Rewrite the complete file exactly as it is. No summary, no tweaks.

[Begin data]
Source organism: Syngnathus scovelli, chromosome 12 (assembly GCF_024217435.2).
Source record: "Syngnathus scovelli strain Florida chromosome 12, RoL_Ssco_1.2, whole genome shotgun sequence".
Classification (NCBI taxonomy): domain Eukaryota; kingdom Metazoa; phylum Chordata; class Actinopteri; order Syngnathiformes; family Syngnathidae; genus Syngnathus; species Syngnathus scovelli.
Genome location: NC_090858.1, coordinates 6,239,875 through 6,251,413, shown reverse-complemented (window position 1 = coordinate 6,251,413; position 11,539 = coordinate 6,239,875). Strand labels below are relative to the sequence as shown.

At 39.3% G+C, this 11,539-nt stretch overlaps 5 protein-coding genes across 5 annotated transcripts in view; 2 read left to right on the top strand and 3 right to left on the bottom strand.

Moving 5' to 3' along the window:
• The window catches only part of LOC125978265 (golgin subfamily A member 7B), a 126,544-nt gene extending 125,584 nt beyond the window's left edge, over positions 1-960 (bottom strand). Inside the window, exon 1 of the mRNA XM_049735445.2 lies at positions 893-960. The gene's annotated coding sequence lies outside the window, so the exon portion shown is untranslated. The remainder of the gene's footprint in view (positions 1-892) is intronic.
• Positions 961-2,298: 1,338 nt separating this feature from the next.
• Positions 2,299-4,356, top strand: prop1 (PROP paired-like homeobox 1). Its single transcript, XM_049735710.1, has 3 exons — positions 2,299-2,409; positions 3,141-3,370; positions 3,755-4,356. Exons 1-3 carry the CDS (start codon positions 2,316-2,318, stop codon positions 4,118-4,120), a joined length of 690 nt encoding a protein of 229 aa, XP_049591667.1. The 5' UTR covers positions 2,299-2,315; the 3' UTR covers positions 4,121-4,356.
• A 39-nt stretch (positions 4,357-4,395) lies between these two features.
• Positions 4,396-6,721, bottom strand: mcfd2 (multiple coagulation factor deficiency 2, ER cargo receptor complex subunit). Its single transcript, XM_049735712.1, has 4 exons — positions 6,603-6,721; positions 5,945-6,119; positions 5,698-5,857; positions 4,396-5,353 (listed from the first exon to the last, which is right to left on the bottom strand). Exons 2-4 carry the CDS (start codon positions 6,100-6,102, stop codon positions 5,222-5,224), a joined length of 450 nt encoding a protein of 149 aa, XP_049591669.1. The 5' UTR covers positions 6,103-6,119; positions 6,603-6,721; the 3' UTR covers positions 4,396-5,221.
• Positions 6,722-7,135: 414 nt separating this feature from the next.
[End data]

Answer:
Source organism: Syngnathus scovelli, chromosome 12 (assembly GCF_024217435.2).
Source record: "Syngnathus scovelli strain Florida chromosome 12, RoL_Ssco_1.2, whole genome shotgun sequence".
Classification (NCBI taxonomy): domain Eukaryota; kingdom Metazoa; phylum Chordata; class Actinopteri; order Syngnathiformes; family Syngnathidae; genus Syngnathus; species Syngnathus scovelli.
Genome location: NC_090858.1, coordinates 6,239,875 through 6,251,413, shown reverse-complemented (window position 1 = coordinate 6,251,413; position 11,539 = coordinate 6,239,875). Strand labels below are relative to the sequence as shown.

At 39.3% G+C, this 11,539-nt stretch overlaps 5 protein-coding genes across 5 annotated transcripts in view; 2 read left to right on the top strand and 3 right to left on the bottom strand.

Moving 5' to 3' along the window:
• The window catches only part of LOC125978265 (golgin subfamily A member 7B), a 126,544-nt gene extending 125,584 nt beyond the window's left edge, over positions 1-960 (bottom strand). Inside the window, exon 1 of the mRNA XM_049735445.2 lies at positions 893-960. The gene's annotated coding sequence lies outside the window, so the exon portion shown is untranslated. The remainder of the gene's footprint in view (positions 1-892) is intronic.
• Positions 961-2,298: 1,338 nt separating this feature from the next.
• Positions 2,299-4,356, top strand: prop1 (PROP paired-like homeobox 1). Its single transcript, XM_049735710.1, has 3 exons — positions 2,299-2,409; positions 3,141-3,370; positions 3,755-4,356. Exons 1-3 carry the CDS (start codon positions 2,316-2,318, stop codon positions 4,118-4,120), a joined length of 690 nt encoding a protein of 229 aa, XP_049591667.1. The 5' UTR covers positions 2,299-2,315; the 3' UTR covers positions 4,121-4,356.
• A 39-nt stretch (positions 4,357-4,395) lies between these two features.
• Positions 4,396-6,721, bottom strand: mcfd2 (multiple coagulation factor deficiency 2, ER cargo receptor complex subunit). Its single transcript, XM_049735712.1, has 4 exons — positions 6,603-6,721; positions 5,945-6,119; positions 5,698-5,857; positions 4,396-5,353 (listed from the first exon to the last, which is right to left on the bottom strand). Exons 2-4 carry the CDS (start codon positions 6,100-6,102, stop codon positions 5,222-5,224), a joined length of 450 nt encoding a protein of 149 aa, XP_049591669.1. The 5' UTR covers positions 6,103-6,119; positions 6,603-6,721; the 3' UTR covers positions 4,396-5,221.
• Positions 6,722-7,135: 414 nt separating this feature from the next.